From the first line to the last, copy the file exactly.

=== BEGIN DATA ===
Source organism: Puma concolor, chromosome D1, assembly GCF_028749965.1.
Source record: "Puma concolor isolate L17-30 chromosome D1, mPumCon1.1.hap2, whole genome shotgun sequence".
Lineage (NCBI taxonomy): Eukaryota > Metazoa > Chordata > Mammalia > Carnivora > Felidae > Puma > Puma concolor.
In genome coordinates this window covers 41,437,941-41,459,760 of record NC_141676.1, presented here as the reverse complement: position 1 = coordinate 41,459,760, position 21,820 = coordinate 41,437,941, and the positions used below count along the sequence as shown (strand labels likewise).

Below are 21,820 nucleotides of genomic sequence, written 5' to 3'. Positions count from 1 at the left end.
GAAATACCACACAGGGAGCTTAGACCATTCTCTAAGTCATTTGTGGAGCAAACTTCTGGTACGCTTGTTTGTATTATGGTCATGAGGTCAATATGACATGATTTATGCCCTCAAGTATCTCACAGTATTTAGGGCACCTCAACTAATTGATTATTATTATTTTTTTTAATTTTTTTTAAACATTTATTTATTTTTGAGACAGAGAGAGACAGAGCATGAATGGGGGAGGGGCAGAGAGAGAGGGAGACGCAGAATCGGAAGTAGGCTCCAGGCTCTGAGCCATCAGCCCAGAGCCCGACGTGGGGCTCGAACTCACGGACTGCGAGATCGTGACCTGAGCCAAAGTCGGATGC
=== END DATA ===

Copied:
Source organism: Puma concolor, chromosome D1, assembly GCF_028749965.1.
Source record: "Puma concolor isolate L17-30 chromosome D1, mPumCon1.1.hap2, whole genome shotgun sequence".
Lineage (NCBI taxonomy): Eukaryota > Metazoa > Chordata > Mammalia > Carnivora > Felidae > Puma > Puma concolor.
In genome coordinates this window covers 41,437,941-41,459,760 of record NC_141676.1, presented here as the reverse complement: position 1 = coordinate 41,459,760, position 21,820 = coordinate 41,437,941, and the positions used below count along the sequence as shown (strand labels likewise).

Below are 21,820 nucleotides of genomic sequence, written 5' to 3'. Positions count from 1 at the left end.
GAAATACCACACAGGGAGCTTAGACCATTCTCTAAGTCATTTGTGGAGCAAACTTCTGGTACGCTTGTTTGTATTATGGTCATGAGGTCAATATGACATGATTTATGCCCTCAAGTATCTCACAGTATTTAGGGCACCTCAACTAATTGATTATTATTATTTTTTTTAATTTTTTTTAAACATTTATTTATTTTTGAGACAGAGAGAGACAGAGCATGAATGGGGGAGGGGCAGAGAGAGAGGGAGACGCAGAATCGGAAGTAGGCTCCAGGCTCTGAGCCATCAGCCCAGAGCCCGACGTGGGGCTCGAACTCACGGACTGCGAGATCGTGACCTGAGCCAAAGTCGGATGC